NiMet’s general manager public relations, Muntari Yusuf Ibrahim said “the fact that in the last five years no air crash has been attributed to weather in Nigeria is also an indication that NiMet has raised its ante and established its relevancy as far as meteorological service delivery is concerned.

All these have given air travelers the confidence that air travel in Nigeria has come of age. 

“One of the major policies of former president, Buhari’s administration is the attainment of food security by revamping the agriculture sector and making it a major revenue earner. Statistics have shown that the agriculture sector employs about 67 per cent of rural dwellers whose livelihood is heavily dependent on traditional rain fed agriculture. Rainfall, therefore plays a major role in determining agricultural production and hence the economic and social wellbeing of the Nigerian rural communities. 

“NiMet has been active in supporting this noble objective of the federal government through the annual Seasonal Rainfall Prediction (SRP), which has been changed to Seasonal Climate Prediction (SCP). The change is to reflect a wider input to the national document. The document now contains Malaria and meningitis vigilance and the attendant advisories, which has helped the Ministry of Health prepare against outbreak of Meningitis and other related health hazards, while the Ministry of Agriculture have pledged their support for the SRP with the signing of an MoU.”

One sector in which NiMet’s services have been visible is air transportation and airline operations where NiMet has been providing weather updates for air travelers and air operations.

According to Mr Oladayo Smith, an engineer that shuttles between Lagos and Abuja to supervise his projects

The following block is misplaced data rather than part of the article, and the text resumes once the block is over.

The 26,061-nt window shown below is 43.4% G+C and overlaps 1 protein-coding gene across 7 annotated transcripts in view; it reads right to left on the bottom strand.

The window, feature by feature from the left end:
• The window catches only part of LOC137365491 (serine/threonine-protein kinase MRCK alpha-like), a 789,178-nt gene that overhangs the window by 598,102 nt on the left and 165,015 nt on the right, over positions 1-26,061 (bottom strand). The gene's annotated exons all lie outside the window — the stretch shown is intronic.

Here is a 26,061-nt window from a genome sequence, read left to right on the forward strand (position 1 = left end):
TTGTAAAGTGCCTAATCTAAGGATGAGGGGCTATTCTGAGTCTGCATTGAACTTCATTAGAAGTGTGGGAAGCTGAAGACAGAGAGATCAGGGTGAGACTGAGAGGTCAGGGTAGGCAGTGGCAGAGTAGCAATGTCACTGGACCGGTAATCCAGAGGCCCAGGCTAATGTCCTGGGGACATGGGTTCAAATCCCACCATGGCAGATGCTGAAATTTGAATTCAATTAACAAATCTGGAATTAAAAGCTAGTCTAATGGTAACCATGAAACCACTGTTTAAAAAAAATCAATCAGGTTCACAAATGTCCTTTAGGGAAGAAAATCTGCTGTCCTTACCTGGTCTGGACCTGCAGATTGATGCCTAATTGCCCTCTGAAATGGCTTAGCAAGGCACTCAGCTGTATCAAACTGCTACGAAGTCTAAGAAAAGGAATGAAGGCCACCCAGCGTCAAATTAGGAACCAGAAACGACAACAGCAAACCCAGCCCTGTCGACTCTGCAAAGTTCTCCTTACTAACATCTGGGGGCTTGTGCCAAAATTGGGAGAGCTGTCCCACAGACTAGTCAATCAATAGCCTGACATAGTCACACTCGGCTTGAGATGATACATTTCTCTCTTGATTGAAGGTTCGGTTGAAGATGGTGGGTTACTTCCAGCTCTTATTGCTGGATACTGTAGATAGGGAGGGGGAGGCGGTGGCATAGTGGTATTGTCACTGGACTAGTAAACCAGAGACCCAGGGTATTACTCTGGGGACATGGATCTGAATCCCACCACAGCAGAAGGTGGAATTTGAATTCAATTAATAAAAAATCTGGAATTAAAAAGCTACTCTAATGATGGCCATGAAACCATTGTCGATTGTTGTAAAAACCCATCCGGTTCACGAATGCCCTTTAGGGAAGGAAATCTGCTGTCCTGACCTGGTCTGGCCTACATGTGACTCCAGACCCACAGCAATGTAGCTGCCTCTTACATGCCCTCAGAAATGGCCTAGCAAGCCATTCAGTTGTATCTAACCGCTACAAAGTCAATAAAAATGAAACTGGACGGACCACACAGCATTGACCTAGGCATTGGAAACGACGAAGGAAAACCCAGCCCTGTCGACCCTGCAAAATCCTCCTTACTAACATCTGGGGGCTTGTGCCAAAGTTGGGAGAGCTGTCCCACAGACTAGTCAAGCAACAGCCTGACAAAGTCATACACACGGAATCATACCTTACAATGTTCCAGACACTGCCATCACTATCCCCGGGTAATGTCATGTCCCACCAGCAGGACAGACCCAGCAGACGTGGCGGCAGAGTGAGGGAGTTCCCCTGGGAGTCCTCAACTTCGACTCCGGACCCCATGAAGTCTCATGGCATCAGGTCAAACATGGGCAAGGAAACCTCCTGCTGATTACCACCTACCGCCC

“I frequent Abuja on account of projects that I handle. I must say that my confidence in air travel in Nigeria has increased in recent years because of the safety level now. I also know that NiMet has done a lot to contribute to this”.

This was recently confirmed by Matazu, who disclosed in an interview that NiMet has attained 95 per cent accuracy in weather prediction, which is above the 60 per cent threshold recommended by the World Meteorological Organisation (WMO).

Prof. Matazu attributed this to the continuous upgrade of equipment, training and retraining of staff and developing a culture of excellence in service delivery among others.

He said NiMet has not only carved a niche for itself in improved service delivery for the aviation sector but has also developed products and services that have helped the federal government achieve sustainable food security for the nation. One such is the Seasonal Climate Prediction (SCP) in which the Agency presents to the public the annual rainfall pattern this has helped farmers and stakeholders plan their cropping season.

According to Alhaji Abdullahi, a farmer from Jigawa state, “The Seasonal Climate Prediction from NiMet has been helpful to me and some farmers that agree to use it.  The 2021 forecast was perfect, particularly at the onset and the end of the season. Cases of the dry spell were reported in some areas like Gwiwa, Yank washi, Kiri Kasama and Guri”.

Another farmer Rose Chioma from Imo state said “The Seasonal Climate Prediction has been very important to us. The one provided for us last year has helped us and increased our yield. I have been using the SCP for the past two years now and those years without applying the SCP will never be compared to the last two years I started using the product”.